Thanks for the quick response! I've read through the links in your signature. You are SO right about the relationship between binging and how hard it is to come back to better choices. I had quite a bit of sugar over Christmas. Today is Day 2 back on the no sugar plan and I'm feeling more pain than I did when I fasted from sugar a month ago. Thanks for the motivation to eat a few scones in England, but maybe not all the chocolate. I want to commit to 30 days, and have put a firm date on my calendar to do that at the first opportunity. In the meantime, I'll do a Whole23 starting in February. Looking forward to it! M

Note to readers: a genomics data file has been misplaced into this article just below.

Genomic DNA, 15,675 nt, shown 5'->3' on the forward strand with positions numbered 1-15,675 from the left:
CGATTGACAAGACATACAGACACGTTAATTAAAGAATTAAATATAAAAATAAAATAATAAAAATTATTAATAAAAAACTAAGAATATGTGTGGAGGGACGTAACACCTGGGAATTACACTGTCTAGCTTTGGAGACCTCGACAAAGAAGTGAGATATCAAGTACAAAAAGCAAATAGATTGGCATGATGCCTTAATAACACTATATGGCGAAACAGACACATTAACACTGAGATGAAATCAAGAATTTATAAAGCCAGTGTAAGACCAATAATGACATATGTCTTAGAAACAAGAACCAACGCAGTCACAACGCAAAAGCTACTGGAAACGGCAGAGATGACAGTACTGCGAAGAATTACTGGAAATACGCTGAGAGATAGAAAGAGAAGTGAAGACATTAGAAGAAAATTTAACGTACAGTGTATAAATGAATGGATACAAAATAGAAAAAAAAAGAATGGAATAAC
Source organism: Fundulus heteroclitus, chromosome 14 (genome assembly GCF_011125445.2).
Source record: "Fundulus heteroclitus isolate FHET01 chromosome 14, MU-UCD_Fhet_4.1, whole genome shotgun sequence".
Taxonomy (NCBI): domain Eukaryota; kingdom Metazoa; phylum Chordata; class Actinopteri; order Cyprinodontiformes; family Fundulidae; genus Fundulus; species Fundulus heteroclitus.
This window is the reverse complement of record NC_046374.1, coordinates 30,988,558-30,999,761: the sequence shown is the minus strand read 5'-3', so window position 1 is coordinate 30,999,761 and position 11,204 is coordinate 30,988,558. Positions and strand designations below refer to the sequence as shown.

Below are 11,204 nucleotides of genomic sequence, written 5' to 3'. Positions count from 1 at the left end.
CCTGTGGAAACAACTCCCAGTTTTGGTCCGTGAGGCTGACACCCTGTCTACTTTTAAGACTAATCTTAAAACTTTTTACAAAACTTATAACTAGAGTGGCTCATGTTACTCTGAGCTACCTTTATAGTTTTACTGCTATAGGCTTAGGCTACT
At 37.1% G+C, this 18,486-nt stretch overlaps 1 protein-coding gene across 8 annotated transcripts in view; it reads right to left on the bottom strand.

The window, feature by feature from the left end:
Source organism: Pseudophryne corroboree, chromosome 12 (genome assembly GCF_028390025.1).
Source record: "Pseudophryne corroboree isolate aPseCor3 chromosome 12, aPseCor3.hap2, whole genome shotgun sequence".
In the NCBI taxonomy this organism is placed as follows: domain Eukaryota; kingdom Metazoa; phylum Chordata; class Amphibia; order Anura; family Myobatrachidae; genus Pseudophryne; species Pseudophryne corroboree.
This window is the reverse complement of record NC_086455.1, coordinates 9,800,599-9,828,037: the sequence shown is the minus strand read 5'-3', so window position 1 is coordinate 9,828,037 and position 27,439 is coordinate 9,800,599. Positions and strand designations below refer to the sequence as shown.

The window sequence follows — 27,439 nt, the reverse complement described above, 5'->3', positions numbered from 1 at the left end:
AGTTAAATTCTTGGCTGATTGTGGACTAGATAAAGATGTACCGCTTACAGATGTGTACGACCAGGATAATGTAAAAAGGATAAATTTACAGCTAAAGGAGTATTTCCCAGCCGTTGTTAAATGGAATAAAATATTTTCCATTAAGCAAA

10. Soft start?

    Hi, everyone - I read about the Whole30 program in a recent NYT article, and am very excited to start. I've given up sugar for the next two weeks, until a trip in January. I tried that before Christmas, and realized how much I used it to avoid feeling my emotions. I want to lose about 5 lbs, and do something about persistent belly fat. But...I have committed travel dates in January, February, and March, which will mean I can't commit to a 30 day program until mid-March! The best I can do is 23 days. Does anyone have any thoughts or opinions about a shorter start? Thanks! Margaret